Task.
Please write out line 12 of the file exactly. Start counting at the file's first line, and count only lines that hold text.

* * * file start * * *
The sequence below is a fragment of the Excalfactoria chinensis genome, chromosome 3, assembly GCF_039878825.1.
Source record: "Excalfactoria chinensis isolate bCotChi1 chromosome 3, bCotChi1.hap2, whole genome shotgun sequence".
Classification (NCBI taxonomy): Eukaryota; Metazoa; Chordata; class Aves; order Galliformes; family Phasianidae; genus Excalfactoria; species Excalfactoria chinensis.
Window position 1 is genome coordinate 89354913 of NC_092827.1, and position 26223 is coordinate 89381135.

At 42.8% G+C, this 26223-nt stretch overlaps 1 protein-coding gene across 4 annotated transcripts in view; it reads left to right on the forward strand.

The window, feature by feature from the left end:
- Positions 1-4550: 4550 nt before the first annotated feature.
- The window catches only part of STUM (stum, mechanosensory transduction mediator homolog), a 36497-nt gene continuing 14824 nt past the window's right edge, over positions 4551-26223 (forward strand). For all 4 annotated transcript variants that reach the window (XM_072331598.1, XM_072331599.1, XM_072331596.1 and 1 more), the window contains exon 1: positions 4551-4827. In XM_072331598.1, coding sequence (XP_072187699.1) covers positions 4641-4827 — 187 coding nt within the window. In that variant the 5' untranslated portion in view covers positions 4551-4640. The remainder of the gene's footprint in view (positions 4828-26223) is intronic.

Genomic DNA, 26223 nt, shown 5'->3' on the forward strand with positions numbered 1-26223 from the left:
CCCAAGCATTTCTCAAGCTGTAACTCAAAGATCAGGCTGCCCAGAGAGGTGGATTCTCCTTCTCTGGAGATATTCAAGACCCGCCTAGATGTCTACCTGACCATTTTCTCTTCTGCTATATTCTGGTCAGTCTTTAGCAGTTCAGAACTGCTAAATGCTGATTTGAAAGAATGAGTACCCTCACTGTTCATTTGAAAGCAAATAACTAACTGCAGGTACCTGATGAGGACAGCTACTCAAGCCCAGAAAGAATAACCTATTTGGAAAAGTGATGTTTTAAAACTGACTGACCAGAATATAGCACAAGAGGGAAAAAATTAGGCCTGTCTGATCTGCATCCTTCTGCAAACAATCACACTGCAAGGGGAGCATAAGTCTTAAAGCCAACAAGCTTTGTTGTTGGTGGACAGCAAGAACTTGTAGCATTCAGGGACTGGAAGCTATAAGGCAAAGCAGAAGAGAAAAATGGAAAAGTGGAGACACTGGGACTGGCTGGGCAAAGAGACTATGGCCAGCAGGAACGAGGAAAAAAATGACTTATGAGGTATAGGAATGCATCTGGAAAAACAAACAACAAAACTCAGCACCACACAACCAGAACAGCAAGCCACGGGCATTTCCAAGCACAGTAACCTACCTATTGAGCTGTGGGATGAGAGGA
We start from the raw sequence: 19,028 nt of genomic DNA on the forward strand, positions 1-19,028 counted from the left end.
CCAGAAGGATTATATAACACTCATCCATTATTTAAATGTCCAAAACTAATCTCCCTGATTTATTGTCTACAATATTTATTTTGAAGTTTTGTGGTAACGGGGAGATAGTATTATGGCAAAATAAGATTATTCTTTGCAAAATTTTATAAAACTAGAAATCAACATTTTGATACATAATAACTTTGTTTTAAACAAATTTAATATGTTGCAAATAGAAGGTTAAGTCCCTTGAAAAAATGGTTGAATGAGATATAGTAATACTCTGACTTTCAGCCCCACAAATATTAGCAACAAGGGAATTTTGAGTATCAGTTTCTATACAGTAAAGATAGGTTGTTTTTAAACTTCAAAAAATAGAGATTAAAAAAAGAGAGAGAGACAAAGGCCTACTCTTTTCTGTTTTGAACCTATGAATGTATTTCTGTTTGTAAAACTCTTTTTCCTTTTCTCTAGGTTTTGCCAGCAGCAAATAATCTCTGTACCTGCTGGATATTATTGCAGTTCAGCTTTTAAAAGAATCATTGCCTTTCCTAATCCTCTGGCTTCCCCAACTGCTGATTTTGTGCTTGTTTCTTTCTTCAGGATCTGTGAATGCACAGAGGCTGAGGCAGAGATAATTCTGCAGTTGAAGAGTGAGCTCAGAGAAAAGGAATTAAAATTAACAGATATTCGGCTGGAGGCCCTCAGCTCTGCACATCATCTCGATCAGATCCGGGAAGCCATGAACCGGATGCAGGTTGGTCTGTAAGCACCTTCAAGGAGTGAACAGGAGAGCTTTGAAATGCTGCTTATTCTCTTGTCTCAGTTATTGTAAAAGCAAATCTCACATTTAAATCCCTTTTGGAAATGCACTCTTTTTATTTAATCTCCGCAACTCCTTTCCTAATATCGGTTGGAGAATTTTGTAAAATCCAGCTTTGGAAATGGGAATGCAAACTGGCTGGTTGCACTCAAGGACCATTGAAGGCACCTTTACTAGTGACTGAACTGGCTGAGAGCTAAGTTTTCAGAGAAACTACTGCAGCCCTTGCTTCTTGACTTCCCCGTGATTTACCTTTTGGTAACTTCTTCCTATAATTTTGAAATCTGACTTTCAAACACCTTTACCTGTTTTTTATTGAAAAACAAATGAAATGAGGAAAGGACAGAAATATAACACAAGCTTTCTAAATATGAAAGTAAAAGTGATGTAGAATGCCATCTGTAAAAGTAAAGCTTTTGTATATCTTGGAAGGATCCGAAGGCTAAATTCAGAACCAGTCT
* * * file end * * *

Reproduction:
CCAGAAGGATTATATAACACTCATCCATTATTTAAATGTCCAAAACTAATCTCCCTGATTTATTGTCTACAATATTTATTTTGAAGTTTTGTGGTAACGGGGAGATAGTATTATGGCAAAATAAGATTATTCTTTGCAAAATTTTATAAAACTAGAAATCAACATTTTGATACATAATAACTTTGTTTTAAACAAATTTAATATGTTGCAAATAGAAGGTTAAGTCCCTTGAAAAAATGGTTGAATGAGATATAGTAATACTCTGACTTTCAGCCCCACAAATATTAGCAACAAGGGAATTTTGAGTATCAGTTTCTATACAGTAAAGATAGGTTGTTTTTAAACTTCAAAAAATAGAGATTAAAAAAAGAGAGAGAGACAAAGGCCTACTCTTTTCTGTTTTGAACCTATGAATGTATTTCTGTTTGTAAAACTCTTTTTCCTTTTCTCTAGGTTTTGCCAGCAGCAAATAATCTCTGTACCTGCTGGATATTATTGCAGTTCAGCTTTTAAAAGAATCATTGCCTTTCCTAATCCTCTGGCTTCCCCAACTGCTGATTTTGTGCTTGTTTCTTTCTTCAGGATCTGTGAATGCACAGAGGCTGAGGCAGAGATAATTCTGCAGTTGAAGAGTGAGCTCAGAGAAAAGGAATTAAAATTAACAGATATTCGGCTGGAGGCCCTCAGCTCTGCACATCATCTCGATCAGATCCGGGAAGCCATGAACCGGATGCAGGTTGGTCTGTAAGCACCTTCAAGGAGTGAACAGGAGAGCTTTGAAATGCTGCTTATTCTCTTGTCTCAGTTATTGTAAAAGCAAATCTCACATTTAAATCCCTTTTGGAAATGCACTCTTTTTATTTAATCTCCGCAACTCCTTTCCTAATATCGGTTGGAGAATTTTGTAAAATCCAGCTTTGGAAATGGGAATGCAAACTGGCTGGTTGCACTCAAGGACCATTGAAGGCACCTTTACTAGTGACTGAACTGGCTGAGAGCTAAGTTTTCAGAGAAACTACTGCAGCCCTTGCTTCTTGACTTCCCCGTGATTTACCTTTTGGTAACTTCTTCCTATAATTTTGAAATCTGACTTTCAAACACCTTTACCTGTTTTTTATTGAAAAACAAATGAAATGAGGAAAGGACAGAAATATAACACAAGCTTTCTAAATATGAAAGTAAAAGTGATGTAGAATGCCATCTGTAAAAGTAAAGCTTTTGTATATCTTGGAAGGATCCGAAGGCTAAATTCAGAACCAGTCT